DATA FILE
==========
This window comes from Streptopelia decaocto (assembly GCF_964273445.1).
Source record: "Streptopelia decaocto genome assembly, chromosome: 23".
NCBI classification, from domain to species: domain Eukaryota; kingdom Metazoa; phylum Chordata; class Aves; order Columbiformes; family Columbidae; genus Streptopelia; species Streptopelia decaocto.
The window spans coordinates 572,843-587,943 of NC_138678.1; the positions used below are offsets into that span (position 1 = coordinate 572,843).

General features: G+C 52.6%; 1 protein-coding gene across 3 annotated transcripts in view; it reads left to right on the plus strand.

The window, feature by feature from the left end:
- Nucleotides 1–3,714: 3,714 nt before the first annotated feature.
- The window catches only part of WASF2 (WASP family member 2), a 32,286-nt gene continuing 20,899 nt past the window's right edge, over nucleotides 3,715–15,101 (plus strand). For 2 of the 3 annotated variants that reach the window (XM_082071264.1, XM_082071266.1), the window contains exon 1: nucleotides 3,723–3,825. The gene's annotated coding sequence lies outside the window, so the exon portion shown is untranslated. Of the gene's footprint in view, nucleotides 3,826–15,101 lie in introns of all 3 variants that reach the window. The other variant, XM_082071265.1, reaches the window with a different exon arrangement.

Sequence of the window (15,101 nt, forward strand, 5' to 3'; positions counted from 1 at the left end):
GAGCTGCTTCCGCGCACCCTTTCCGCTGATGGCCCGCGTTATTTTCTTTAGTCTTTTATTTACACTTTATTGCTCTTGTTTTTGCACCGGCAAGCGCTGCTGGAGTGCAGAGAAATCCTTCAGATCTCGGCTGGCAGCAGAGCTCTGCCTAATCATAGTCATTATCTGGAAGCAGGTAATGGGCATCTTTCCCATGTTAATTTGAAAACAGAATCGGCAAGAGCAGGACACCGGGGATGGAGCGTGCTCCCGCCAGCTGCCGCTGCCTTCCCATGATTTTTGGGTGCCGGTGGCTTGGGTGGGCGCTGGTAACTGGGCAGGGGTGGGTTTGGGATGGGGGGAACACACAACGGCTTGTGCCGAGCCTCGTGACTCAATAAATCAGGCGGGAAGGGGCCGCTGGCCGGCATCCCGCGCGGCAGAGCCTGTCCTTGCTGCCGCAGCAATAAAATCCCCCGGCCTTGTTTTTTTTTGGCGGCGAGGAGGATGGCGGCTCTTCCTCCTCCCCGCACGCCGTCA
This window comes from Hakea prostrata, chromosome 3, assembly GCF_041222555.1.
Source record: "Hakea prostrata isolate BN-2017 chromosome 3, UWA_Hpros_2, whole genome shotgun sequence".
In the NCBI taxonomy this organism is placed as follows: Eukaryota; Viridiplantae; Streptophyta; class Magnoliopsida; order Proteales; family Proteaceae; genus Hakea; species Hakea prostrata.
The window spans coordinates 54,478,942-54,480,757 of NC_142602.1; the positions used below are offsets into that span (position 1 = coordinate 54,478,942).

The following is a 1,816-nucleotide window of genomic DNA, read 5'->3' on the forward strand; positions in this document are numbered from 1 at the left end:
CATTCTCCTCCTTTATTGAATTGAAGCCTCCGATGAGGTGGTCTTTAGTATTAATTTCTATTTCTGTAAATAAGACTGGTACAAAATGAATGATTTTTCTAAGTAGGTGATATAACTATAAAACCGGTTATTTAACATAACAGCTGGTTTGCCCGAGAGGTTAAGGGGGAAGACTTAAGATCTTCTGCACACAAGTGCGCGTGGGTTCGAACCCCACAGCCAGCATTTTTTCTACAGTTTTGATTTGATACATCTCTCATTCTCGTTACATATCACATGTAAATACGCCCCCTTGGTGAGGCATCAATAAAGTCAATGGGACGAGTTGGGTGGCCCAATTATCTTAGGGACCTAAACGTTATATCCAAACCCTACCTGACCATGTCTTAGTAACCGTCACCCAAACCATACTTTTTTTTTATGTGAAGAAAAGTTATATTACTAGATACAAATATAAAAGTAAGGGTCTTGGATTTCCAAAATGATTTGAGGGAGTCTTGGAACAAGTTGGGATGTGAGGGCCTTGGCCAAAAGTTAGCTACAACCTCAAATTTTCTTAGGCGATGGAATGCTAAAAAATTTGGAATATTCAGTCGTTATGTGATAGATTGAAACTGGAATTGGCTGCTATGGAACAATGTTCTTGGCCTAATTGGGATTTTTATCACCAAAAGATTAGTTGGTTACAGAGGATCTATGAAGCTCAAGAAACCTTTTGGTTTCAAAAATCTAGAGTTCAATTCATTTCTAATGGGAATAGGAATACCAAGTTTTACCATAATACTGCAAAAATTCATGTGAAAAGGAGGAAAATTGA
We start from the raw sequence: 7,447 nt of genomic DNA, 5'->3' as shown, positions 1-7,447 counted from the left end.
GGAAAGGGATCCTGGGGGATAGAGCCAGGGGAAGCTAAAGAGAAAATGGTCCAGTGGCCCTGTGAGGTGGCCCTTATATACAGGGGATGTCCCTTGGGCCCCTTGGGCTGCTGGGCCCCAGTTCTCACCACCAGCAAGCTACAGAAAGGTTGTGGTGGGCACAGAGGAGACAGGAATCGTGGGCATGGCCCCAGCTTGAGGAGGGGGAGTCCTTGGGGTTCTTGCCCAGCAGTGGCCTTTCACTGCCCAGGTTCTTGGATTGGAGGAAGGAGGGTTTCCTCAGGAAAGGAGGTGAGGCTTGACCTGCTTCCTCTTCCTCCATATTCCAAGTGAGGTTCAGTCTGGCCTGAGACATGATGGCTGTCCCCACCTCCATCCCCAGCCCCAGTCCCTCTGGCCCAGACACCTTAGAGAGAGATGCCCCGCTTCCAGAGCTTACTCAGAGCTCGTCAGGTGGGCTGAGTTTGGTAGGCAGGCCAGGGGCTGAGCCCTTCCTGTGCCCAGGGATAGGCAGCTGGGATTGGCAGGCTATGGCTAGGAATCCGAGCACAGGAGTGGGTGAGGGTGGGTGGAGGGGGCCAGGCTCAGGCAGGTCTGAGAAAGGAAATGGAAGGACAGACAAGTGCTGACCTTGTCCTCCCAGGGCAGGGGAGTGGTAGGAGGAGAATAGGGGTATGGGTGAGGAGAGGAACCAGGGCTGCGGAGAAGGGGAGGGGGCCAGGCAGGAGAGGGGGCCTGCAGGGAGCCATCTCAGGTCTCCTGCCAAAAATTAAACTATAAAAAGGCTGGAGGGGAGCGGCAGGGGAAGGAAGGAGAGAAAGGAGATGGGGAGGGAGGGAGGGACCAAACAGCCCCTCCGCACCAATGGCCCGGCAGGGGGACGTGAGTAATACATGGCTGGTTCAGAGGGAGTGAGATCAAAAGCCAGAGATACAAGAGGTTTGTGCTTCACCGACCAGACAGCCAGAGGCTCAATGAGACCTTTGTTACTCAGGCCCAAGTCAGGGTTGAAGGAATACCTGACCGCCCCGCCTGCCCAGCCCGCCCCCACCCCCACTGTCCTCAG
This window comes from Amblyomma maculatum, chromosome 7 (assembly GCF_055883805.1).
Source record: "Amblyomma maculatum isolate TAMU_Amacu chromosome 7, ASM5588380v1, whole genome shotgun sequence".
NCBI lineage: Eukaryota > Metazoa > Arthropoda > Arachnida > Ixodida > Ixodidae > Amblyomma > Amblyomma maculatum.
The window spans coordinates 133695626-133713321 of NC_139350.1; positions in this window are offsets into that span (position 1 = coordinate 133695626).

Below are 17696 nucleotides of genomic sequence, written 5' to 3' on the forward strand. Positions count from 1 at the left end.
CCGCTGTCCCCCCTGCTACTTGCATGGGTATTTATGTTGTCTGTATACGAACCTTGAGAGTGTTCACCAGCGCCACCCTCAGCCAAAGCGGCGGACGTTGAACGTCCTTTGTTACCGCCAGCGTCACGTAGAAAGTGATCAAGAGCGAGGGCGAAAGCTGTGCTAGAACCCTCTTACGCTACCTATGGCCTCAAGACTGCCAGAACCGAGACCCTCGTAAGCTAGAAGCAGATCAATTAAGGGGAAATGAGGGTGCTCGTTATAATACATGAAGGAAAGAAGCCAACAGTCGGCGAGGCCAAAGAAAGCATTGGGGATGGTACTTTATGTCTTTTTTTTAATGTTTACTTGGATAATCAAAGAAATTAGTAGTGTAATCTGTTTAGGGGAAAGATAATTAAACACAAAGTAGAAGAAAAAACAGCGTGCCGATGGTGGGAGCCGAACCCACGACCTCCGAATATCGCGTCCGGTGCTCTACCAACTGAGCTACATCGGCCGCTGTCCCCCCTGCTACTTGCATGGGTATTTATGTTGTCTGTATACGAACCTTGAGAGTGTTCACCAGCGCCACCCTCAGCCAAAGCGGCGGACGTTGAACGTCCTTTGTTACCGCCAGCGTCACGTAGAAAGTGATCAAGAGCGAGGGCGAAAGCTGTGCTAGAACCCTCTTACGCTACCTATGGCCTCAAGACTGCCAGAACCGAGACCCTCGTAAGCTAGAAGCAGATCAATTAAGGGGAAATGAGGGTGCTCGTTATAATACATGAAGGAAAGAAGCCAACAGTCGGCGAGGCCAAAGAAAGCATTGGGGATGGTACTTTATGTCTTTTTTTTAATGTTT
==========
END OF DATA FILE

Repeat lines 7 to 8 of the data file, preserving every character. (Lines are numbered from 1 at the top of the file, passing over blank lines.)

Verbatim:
- Nucleotides 1–3,714: 3,714 nt before the first annotated feature.
- The window catches only part of WASF2 (WASP family member 2), a 32,286-nt gene continuing 20,899 nt past the window's right edge, over nucleotides 3,715–15,101 (plus strand). For 2 of the 3 annotated variants that reach the window (XM_082071264.1, XM_082071266.1), the window contains exon 1: nucleotides 3,723–3,825. The gene's annotated coding sequence lies outside the window, so the exon portion shown is untranslated. Of the gene's footprint in view, nucleotides 3,826–15,101 lie in introns of all 3 variants that reach the window. The other variant, XM_082071265.1, reaches the window with a different exon arrangement.